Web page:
• The following description of the invention is provided as an enabling teaching of the invention and its best, currently known embodiment. Those skilled in the relevant art will recognize that many changes can be made to the embodiments described, while still obtaining the beneficial results of the present invention. It will also be apparent that some of the desired benefits of the present invention can be obtained by selecting some of the features of the present invention without utilizing other features. Accordingly, those who work in the art will recognize that many modifications and adaptations to the present invention are possible and may even be desirable in certain circumstances, and are a part of the present invention. Thus, the following description is provided as illustrative of the principles of the present invention and not in limitation thereof, since the scope of the present invention is defined by the claims.
  • In an exemplary embodiment, the self-configuring data acquisition system includes sensors, signal conditioning modules, data transmission means, a central system and data recording means and is used to periodically test process equipment to verify correct configuration and operability and to facilitate necessary adjustments.
  • Embodiments of the portable diagnostic system for use in the nuclear power industry can acquire and analyze data on air-operated valves (AOV), motor-operated valves (MOV), and check valves. The portable diagnostic system is designed as a rugged, portable acquisition system that provides a step-change improvement in technology when compared to prior art systems. As a result of recent technology advances, embodiments of the portable diagnostic system provide a reduction in complexity making the system easier to transport, use and maintain and allowing increased accuracy.
  • FIG. 2 illustrates an exemplary system architecture. The exemplary portable diagnostic system 100 includes the following assemblies: sensors 10, sensor cables 20, data acquisition unit (DAU) 30, contacts cable assembly (CCA) 40, eddy current signal conditioning assembly (ECSCA) 50, AC power supplies 60 for the DAU 30 and ECSCA 50, and a portable computer (PC) 70. The system can support 12 universal connectors. Additional features include a built-in wireless capability, an eight-hour capacity battery for the DAU 30, automatic identification of sensors and valves, interchangeable cables, a voice communication option and the ability to run the software on an ultra-mobile PC 70. The communications interfaces of the portable diagnostic system 100 comply with both the Ethernet 100BaseT wired and IEEE 801.11g wireless standards by using commercially available modular technology.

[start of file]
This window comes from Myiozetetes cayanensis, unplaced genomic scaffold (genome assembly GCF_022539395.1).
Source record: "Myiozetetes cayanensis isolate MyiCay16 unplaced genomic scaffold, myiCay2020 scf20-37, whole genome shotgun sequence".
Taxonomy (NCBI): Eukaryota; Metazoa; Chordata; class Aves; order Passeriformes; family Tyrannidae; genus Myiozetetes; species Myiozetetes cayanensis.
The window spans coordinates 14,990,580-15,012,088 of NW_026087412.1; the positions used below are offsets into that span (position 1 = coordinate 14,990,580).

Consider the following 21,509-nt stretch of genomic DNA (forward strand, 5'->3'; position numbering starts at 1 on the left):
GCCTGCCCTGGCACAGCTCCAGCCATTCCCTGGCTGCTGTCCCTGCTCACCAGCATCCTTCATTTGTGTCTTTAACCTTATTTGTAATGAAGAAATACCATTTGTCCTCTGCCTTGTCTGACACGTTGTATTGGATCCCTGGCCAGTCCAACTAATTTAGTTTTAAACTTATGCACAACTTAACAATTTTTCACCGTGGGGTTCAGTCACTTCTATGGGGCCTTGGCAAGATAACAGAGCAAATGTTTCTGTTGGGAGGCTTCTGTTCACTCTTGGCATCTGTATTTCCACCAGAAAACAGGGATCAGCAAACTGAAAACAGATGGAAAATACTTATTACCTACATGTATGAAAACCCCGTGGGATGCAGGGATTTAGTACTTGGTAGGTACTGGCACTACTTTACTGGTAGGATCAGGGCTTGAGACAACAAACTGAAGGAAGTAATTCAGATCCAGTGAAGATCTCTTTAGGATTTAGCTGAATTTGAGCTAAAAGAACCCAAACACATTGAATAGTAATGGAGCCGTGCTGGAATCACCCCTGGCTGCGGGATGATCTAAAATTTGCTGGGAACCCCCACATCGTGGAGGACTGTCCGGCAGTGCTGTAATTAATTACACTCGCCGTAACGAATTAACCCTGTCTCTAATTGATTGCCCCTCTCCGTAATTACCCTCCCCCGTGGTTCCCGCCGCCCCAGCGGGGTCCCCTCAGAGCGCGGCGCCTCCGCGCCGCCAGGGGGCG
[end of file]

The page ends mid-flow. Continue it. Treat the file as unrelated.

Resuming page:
• The contacts cable assembly 40 internal circuitry detects impedance change across a switch. If the detected current is above a threshold value, the switch is considered closed. Otherwise, the switch is considered open. The CCA assembly 40 can monitor six switches: three open and three closed (i.e., torque, bypass, limit). The CCA assembly 40 multiplexes individual digital detections into an analog signal. The CCA assembly 40 output analog signal varies based on an open or closed condition of each input switch.
  • The eddy current signal conditioning assembly 50 includes two eddy current sensors that are used to measure the position of a disk in a check valve with electromagnetic principles. The ECSCA 50 excites the sensors and performs signal conditioning of the amplified return for a two-valve configuration into the DAU 30.